The Adidas Predator was built in the 1980s based on the original ideas Adidas had come up with thirty years previously.
In the early part of the current century, laser-cutting technology came into development. That meant that by 2006, fully customised boots could be designed for players. These are incredibly popular amongst professional footballers who like their shoes to be designed specifically for their feet and style of play.
Current footwear that you might find on the Internet builds on the hundreds of years of history of football boots and athletic shoes. The original boots were in fact boots, but now they are more accurately described as shoes. They are lightweight, low-profile shoes designed to balance weight with function. In the past, they were typically made with different sorts of natural materials. The first boots were made from thick cow leather focused on protecting the feet. Then, in the 1970s and 1980s, shoes began to be built from calfskin, goatskin, and other natural leathers that were perhaps lighter and softer.
Now, many shoes at all price points are made from alternative materials as well as natural materials. Laboratory-created materials tend to be lighter in weight, stronger, more flexible, and more sustainable. These technologies that are available even in discounted shoes tend to feature antimicrobial properties that help to reduce the smell of sweaty shoes; also, they tend to wick sweat away from the feet faster than natural leathers. That sweat-wicking property keeps feet cooler while playing.
Trainers come in several different varieties. They tend to come in specialised forms or cross-trainers. They’ve come a long way from repurposed work boots. Specialised trainers are designed to perform one task most efficiently. That doesn’t mean they can’t be used for other purposes; they just might not perform them as well. For example, running shoes are obviously designed for running, but you can play a game of football in them. They might not be the best shoes for the task, though, because they do not have cleats for grip. Also, they do not typically feature any ankle support since you are supposed to be running in straight lines.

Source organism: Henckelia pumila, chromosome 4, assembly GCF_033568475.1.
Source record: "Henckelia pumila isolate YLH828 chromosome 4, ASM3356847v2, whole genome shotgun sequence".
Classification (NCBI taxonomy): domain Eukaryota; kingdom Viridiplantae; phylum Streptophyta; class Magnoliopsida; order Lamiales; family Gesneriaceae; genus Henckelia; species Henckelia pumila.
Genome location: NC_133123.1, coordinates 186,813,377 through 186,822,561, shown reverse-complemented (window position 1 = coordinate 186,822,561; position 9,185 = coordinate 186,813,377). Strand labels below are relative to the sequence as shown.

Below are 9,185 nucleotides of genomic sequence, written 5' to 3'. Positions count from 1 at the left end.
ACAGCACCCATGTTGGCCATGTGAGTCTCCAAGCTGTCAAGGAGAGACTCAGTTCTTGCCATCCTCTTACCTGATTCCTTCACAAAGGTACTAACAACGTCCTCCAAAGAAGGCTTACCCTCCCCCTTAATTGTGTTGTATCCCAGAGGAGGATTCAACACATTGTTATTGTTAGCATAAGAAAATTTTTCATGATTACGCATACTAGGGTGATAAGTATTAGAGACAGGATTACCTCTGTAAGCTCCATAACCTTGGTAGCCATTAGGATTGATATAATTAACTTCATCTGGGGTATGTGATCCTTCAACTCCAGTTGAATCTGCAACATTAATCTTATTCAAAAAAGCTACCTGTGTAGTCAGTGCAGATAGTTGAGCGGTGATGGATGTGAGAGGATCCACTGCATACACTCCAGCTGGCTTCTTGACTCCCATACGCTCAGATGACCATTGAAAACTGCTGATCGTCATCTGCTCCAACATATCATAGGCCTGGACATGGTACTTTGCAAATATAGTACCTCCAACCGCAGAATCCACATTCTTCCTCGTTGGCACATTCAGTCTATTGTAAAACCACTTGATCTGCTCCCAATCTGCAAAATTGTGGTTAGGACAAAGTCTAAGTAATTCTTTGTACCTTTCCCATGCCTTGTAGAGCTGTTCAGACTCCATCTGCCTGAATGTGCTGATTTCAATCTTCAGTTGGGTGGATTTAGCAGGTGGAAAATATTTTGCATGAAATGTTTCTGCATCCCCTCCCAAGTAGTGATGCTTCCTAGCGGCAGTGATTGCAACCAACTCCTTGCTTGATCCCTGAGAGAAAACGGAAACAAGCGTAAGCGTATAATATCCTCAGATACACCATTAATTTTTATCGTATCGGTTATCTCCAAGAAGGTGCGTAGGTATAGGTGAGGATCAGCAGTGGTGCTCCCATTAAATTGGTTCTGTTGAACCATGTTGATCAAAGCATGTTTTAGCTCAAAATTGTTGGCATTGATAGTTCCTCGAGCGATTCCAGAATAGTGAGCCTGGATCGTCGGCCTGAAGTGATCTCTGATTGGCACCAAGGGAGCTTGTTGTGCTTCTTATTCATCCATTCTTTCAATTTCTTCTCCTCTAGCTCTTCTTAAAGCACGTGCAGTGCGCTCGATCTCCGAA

Conversely, football boots are pretty much useless for anything other than football. They can be used for rugby obviously, but for nothing that doesn’t take place on grass. The cleats are much too dull to be useful as track spikes since those have to be significantly sharper. Also, the cleats make it nearly impossible to walk or run efficiently on pavement in football boots.
Cross-trainers, on the other hand, are designed to be used for multiple purposes. They tend to have a decent tread on the bottom so that they provide some grip on grass and dirt without being true cleats.
They function as running shoes, football shoes, and have many other athletic uses. Also, they can be worn on a day-to-day basis because they are designed to withstand harsh conditions.